Tuesday, November 15, 2011

More Artists' Memories

My first appearance on the Ed Sullivan show was without a doubt one of the most exciting times in my career, as being asked to do his show meant you had either already made it or you were about to become a major star.  He was a wonderful man and he treated me with an abundance of kindness ... and each time I appeared on his show, he would bring me over to him and give information about me to the audience. 
The one thing I remember vividly was he never said my name correctly until one of the cue card writers made it easy for him by spelling my name phonetically ... DE-ON ... and from that moment on, he said my name right.
His show was by far the father of variety shows and these are sorely missed.
Thank you for including my memory of Ed Sullivan and his show.
Dionne Warwick

From the stories we've heard, Ed mispronouncing the names of his guests happened fairly often.
Peter Noone tells us:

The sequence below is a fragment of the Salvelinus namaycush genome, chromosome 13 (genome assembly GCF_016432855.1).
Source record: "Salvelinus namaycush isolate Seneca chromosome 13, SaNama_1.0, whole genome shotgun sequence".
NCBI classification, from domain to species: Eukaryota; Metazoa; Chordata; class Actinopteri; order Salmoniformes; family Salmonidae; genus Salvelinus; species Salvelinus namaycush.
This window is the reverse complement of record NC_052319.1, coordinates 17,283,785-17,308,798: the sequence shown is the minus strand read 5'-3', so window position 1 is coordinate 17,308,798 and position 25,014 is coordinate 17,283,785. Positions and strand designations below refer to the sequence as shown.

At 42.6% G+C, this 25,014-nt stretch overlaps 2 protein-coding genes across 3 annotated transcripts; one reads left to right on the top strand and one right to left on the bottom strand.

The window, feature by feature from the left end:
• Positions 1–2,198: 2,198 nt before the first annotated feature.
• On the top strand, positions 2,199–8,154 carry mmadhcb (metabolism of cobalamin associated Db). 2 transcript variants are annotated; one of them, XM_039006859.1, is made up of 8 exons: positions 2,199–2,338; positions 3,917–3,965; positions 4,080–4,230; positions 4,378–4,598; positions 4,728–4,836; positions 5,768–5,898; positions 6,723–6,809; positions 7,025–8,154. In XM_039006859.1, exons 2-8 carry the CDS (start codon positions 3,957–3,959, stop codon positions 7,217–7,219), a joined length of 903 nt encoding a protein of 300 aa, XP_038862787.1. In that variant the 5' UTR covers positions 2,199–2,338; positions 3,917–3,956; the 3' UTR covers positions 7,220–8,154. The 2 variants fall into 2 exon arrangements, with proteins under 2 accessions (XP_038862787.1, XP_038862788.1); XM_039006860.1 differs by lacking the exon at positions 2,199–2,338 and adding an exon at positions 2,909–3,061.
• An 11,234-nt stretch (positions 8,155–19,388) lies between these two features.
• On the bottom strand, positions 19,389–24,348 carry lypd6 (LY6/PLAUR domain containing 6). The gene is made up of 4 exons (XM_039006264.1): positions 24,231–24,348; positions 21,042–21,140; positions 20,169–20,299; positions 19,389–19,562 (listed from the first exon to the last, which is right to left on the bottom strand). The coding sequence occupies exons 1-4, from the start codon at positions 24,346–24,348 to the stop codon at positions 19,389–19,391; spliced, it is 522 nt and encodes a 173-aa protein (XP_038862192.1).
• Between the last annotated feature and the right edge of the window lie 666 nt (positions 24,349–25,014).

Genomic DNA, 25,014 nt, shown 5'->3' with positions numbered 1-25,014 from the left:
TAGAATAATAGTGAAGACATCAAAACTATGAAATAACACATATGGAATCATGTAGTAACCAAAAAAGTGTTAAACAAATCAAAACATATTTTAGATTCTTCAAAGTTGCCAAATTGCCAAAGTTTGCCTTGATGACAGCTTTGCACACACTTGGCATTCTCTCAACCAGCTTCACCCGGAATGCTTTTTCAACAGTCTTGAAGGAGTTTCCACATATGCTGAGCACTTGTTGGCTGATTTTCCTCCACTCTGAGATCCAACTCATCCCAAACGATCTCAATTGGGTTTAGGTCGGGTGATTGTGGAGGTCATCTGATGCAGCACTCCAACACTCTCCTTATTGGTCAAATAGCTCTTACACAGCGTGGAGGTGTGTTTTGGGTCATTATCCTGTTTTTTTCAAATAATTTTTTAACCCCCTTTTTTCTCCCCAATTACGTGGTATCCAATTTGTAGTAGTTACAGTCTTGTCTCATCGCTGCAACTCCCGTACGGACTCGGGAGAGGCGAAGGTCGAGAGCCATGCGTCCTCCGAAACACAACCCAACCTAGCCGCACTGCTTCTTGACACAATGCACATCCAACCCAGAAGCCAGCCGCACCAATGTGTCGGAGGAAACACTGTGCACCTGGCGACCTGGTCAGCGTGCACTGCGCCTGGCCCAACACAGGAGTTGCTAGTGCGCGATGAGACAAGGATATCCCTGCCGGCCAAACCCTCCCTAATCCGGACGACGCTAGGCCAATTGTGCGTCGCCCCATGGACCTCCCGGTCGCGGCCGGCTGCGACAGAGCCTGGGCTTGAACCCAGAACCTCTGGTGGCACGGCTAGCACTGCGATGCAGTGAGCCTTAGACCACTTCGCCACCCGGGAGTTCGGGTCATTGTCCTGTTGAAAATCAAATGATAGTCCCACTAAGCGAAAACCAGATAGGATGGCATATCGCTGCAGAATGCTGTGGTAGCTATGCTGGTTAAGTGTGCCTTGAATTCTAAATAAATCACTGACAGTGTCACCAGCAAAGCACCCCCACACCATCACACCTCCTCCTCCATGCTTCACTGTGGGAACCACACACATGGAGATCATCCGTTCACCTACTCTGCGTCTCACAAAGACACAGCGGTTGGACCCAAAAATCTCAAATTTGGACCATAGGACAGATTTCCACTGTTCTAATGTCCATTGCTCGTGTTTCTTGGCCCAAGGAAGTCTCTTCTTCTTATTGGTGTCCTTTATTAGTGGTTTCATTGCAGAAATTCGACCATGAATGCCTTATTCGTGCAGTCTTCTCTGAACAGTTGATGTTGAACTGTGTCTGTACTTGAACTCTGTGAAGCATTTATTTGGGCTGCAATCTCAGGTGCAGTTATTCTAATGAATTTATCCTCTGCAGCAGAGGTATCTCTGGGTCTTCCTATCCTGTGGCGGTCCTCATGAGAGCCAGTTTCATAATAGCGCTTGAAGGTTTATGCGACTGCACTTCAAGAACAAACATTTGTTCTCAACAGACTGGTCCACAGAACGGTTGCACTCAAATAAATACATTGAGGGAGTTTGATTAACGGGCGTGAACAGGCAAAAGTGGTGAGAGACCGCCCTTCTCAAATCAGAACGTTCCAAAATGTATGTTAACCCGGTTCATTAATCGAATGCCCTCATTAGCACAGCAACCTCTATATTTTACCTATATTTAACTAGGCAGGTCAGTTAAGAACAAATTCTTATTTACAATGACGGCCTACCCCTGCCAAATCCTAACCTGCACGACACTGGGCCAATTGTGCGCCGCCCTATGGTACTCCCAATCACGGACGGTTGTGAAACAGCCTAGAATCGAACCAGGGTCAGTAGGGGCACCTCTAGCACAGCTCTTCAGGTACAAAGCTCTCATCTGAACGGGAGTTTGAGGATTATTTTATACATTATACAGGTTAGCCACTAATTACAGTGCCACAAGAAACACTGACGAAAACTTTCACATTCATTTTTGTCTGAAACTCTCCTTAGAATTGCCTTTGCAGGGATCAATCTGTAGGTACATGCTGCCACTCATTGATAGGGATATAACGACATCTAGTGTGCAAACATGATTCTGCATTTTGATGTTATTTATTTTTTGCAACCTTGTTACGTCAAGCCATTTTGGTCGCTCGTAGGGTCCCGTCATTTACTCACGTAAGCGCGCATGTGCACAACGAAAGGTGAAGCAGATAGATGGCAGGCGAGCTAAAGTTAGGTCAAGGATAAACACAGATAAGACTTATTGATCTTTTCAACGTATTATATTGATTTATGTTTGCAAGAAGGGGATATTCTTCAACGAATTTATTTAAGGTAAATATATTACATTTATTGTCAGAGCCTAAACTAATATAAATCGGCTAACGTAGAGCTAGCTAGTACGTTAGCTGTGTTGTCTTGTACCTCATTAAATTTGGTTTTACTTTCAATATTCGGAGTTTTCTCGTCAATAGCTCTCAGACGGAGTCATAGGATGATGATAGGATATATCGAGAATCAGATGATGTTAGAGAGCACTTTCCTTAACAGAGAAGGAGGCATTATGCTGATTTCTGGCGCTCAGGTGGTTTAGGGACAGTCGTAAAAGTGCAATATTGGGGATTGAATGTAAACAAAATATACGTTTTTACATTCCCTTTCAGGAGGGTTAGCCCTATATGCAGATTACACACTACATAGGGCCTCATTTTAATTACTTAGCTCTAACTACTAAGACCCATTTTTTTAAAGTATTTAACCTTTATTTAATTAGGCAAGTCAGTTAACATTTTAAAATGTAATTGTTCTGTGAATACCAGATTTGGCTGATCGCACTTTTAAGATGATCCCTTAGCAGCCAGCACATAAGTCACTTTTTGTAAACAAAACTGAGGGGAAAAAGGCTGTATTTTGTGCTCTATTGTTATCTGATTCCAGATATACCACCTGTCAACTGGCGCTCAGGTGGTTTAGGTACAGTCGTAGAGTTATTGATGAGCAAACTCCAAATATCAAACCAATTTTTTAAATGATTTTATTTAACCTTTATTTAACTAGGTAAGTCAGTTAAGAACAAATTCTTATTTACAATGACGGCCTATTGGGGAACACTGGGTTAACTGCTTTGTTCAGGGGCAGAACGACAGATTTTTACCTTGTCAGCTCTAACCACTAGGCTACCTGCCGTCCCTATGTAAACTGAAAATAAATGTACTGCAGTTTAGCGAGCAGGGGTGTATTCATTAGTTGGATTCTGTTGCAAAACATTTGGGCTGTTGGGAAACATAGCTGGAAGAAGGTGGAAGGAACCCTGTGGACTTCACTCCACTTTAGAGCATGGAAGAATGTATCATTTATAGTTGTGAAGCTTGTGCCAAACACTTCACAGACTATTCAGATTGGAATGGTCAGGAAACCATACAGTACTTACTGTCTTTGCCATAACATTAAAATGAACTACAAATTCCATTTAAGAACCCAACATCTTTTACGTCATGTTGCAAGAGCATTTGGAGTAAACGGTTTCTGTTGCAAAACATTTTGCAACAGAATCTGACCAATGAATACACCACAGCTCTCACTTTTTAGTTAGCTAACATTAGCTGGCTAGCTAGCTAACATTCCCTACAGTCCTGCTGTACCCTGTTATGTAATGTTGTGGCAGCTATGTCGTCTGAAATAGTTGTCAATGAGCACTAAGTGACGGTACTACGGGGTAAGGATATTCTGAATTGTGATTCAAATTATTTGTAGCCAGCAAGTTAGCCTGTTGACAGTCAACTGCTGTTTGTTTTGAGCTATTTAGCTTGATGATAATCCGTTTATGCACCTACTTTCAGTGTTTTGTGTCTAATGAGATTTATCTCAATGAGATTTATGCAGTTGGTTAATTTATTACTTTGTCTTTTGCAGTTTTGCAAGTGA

He introduced me as Peter (Herman) Moon, because we had become sort of close, but not so close as to remember my actual name ... so I called him Mister Sulligan and he laughed because he was a gentleman.
-- Peter Noone 

And, in this short interview clip sent into us by DJ Phil Nee, you'll hear Tommy James tell a similar story:

By all accounts, this was a fairly common occurrence ... several other artists have told similar stories over the years ... making one wonder just how in tune with his guests Sullivan really was.  One thing IS  for certain, however ... he knew that it was his guests that made his show popular and successful ... and, as attested to in the following two remembrances, Ed ALWAYS stood by and defended his guests ... unless of course they had snubbed HIM in some fashion.  

One most telling and defining incidents setting Ed Sullivan apart from any other presenter on TV came about when during my dress rehearsal.  A large number of the people in the audience rushed up on stage and sat around me on the floor.  (This had also happened spontaneously at a Carnegie Hall concert of mine and continued throughout my early career.)  The stage manager ran out and tried to shush them away, back into their seats.  Ed Sullivan himself came up on the stage and told all these “youths” -- as he called them -- that they could stay, as they seemed to be well behaved.  The stage manager left, shaking his head.